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Frederik Nielsen Discusses Worst Grand Slam, Rune, Isner, Fritz

Former 2012 Wimbledon doubles champion Frederik Nielsen revealed some interesting inside information about the no. 4 ranked Grand Slam, Big John Isner’s suspect scheduling strategies and some interesting dilemmas faced by Denmark’s rising force Holger Rune…

The 40 year old Nielsen, who retired in 2022 after a 21 year pro career, discussed these topics and more in an interview with Danish journalist Nicholas Albek, which can be read at the Spilxperten site

Nielsen is one of the most remarkable underdog stories of Grand Slam history. He won Wimbledon with partner Jonathan Marray, as a wildcard entry, by defeating Robert Lindstedt and Horia Tecau in the five set final, after upsetting the Bryan Brothers in the semifinal. Nielsen won three ATP doubles titles in his career and his best ranking was no. 17 in 2013.

Here are some nuggets from the Nielsen interview with Albek…

The US Open is the worst Grand Slam

“The US Open is the worst Grand Slam. When I think of the US Open, I just think of sweating. I was sweating all the time, and the distance from the training facility in the park to the actual courts is so far, and the quality of the training courts is low—relatively speaking, if you only compare between Grand Slam tournaments. It’s extremely humid and hot, and transportation is always a hassle.”

“Besides, I’ve always played terribly at the US Open. My wife lived in New York before she came to Denmark, and when I visited her there, where I had to train and play, I played terribly as well. I’ve never played well, but New York as a city is absolutely amazing.”

The best part was that the tournament came at a good time in the season, as there’s a bit of a break afterward, so when I lost early—which was every time—I could stay there and enjoy the city. A lot has changed since then, with some upgrades to the facilities, but I haven’t experienced it myself as a player.”

Isner was the most boring player

“John Isner was the most boring player. He was so good, and he did so little to cultivate it. He played 250 tournaments before each Grand Slam and burned out at the Grand Slams. I don’t think he gave it a legitimate run at any of the four Grand Slams, even though he has the best serve in the world. It was so boring for me. The lack of ambition was boring, so that’s what I look at.”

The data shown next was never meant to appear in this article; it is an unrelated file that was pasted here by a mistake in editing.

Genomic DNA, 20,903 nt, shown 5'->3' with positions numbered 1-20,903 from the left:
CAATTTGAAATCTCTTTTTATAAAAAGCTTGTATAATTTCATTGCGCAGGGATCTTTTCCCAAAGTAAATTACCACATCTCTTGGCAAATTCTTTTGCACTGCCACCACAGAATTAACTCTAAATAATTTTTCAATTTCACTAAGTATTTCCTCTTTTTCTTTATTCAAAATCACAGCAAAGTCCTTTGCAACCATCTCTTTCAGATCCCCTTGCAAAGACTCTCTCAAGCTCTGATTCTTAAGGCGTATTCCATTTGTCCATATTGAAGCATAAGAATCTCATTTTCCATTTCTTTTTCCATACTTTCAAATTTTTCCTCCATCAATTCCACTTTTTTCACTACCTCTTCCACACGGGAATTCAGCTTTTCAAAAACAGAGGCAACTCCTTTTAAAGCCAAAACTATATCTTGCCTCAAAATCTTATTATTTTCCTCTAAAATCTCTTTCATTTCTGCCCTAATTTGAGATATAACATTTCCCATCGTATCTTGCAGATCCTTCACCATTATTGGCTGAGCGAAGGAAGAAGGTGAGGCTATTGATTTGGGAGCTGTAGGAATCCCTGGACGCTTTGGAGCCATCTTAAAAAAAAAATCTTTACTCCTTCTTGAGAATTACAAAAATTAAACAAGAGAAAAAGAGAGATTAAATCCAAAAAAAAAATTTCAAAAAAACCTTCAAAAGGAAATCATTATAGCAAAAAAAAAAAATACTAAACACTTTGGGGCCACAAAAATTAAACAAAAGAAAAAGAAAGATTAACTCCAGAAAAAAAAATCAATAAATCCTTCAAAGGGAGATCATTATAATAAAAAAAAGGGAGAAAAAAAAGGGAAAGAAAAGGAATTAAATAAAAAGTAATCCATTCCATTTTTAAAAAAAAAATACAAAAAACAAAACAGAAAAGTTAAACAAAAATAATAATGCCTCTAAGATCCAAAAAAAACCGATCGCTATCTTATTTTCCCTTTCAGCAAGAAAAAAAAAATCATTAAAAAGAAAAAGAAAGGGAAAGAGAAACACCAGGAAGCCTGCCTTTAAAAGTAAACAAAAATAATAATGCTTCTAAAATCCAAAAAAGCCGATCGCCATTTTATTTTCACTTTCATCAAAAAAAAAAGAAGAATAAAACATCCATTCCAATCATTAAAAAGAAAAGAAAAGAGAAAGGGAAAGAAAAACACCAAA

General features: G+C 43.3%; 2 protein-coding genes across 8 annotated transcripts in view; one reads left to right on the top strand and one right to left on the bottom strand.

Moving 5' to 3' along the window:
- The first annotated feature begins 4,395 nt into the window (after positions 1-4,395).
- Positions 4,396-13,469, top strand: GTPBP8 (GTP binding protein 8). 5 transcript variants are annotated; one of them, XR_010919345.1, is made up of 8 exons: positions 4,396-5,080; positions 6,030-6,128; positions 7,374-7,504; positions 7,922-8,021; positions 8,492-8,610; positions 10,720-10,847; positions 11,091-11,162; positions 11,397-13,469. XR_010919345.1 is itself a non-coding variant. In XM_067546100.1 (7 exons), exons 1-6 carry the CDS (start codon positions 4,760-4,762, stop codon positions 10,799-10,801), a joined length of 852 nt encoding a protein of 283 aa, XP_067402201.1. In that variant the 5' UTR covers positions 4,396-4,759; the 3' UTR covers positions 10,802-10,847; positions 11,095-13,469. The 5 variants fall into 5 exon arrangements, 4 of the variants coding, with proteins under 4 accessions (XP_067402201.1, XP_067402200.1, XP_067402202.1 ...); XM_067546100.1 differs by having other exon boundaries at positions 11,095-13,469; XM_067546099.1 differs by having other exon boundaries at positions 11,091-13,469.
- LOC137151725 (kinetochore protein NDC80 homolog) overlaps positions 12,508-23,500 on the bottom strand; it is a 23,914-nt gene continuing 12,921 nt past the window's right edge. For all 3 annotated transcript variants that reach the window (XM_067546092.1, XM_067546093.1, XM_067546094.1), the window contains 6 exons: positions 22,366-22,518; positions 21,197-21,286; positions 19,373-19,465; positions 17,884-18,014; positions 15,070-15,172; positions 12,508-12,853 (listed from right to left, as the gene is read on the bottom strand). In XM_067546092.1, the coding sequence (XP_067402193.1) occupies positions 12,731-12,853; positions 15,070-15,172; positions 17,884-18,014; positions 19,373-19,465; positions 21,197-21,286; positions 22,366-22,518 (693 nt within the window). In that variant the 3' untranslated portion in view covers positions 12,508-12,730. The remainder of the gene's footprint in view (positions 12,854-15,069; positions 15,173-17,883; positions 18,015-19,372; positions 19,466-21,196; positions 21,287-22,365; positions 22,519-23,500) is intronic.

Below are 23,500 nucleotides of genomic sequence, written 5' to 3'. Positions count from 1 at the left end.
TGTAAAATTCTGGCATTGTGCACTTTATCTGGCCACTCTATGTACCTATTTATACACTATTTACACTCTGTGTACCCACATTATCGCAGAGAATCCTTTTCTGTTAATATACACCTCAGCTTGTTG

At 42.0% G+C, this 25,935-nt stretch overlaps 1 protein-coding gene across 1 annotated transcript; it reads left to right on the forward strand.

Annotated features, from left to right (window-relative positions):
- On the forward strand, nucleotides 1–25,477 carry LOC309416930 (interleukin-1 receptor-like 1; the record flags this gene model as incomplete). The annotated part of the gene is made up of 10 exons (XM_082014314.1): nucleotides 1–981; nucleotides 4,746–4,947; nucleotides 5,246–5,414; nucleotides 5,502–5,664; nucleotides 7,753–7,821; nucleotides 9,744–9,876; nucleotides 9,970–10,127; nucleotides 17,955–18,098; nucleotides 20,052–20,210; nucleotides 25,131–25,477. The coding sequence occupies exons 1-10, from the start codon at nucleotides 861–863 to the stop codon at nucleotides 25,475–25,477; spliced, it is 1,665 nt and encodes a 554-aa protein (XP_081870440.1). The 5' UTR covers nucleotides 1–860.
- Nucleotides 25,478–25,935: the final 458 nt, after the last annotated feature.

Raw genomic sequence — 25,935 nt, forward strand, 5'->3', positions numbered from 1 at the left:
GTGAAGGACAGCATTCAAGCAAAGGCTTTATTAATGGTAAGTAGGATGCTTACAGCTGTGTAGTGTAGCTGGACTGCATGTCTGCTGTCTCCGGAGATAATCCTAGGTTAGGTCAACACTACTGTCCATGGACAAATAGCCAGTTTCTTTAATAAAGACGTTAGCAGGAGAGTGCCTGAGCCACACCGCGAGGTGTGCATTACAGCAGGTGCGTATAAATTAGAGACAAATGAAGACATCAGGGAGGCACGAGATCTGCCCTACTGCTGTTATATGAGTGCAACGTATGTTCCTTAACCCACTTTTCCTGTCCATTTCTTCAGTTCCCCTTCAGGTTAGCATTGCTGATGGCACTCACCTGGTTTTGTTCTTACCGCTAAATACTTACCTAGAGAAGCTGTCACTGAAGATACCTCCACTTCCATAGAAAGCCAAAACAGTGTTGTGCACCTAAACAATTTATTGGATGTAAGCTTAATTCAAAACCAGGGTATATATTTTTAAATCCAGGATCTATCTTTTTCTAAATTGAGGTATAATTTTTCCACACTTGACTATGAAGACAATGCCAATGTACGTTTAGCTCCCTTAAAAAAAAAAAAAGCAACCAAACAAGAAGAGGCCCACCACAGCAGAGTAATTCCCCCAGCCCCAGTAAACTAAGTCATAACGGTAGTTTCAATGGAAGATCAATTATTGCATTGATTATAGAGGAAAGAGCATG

“Among active players, I would probably point to Taylor Fritz, Alexander Zverev, and Jannik Sinner. Zverev doesn’t seem like he enjoys being there. I respect that he plays efficiently, but it’s not watchable. Honestly, I also find Jannik Sinner a bit boring to watch because everything is so monotonous. He’s almost too good a guy.”

Holger Rune´s temperament is not that bad

“The talk about his temperament maybe shows how dull a generation there has been. If he had played in the 80s or 90s, it would have been completely normal. He might not even have been noticed.”

“But because the others are so ‘vanilla,’ he stands out a bit. I think, for example, that it’s a shame that Novak Djokovic doesn’t just embrace himself and stand by the person he is. When I was that age, I was far worse than Rune is. The same was true for both my teammates and opponents.”

“It might just look a bit more intense because there aren’t many like him, and because there’s a camera on him 24 hours a day. I never really thought it was that bad. He’s young, and to me, it’s just a signal of how much he wants it. He shouldn’t get rid of it completely, but he will probably figure out more and more when it is constructive and when it doesn’t help him as much.”

“It’s hard to understand how much there constantly is. I’ve seen it when we’re at Davis Cup, where he can’t even warm up before a match. He can’t even be in the gym without some of the accredited people coming up to talk to him, and that’s from people who should understand the situation but still come and bother him.”

“They pull and tug at him everywhere, so you have to ask them to give him some peace. Aneke (mother of Holger) is also not someone who lets herself be pushed around. She fights those battles on her son’s behalf, and I think that’s really important for him.”

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